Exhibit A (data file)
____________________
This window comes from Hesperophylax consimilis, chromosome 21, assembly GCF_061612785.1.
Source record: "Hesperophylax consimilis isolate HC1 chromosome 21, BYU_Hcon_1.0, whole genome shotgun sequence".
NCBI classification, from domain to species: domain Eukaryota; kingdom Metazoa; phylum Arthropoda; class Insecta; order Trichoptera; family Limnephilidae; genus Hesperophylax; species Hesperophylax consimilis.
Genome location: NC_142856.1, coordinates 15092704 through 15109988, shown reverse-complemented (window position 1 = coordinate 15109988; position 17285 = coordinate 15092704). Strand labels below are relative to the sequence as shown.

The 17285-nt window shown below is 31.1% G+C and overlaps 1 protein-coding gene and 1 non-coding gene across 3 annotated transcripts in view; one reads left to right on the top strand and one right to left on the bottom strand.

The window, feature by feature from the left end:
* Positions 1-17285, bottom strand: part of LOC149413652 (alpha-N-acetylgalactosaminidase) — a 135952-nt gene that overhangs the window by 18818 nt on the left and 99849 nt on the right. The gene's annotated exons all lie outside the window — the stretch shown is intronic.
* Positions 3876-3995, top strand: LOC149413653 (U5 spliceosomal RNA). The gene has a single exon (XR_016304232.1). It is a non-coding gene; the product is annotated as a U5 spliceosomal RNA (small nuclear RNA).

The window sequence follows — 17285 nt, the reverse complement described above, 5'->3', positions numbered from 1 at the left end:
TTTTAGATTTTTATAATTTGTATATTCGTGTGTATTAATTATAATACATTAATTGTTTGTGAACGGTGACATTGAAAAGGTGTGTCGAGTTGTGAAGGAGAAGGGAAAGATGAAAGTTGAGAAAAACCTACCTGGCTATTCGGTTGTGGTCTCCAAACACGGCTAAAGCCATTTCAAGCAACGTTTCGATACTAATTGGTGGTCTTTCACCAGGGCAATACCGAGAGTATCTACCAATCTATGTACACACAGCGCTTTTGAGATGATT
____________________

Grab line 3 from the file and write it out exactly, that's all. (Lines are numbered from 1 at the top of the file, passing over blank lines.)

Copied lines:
NCBI classification, from domain to species: domain Eukaryota; kingdom Metazoa; phylum Arthropoda; class Insecta; order Trichoptera; family Limnephilidae; genus Hesperophylax; species Hesperophylax consimilis.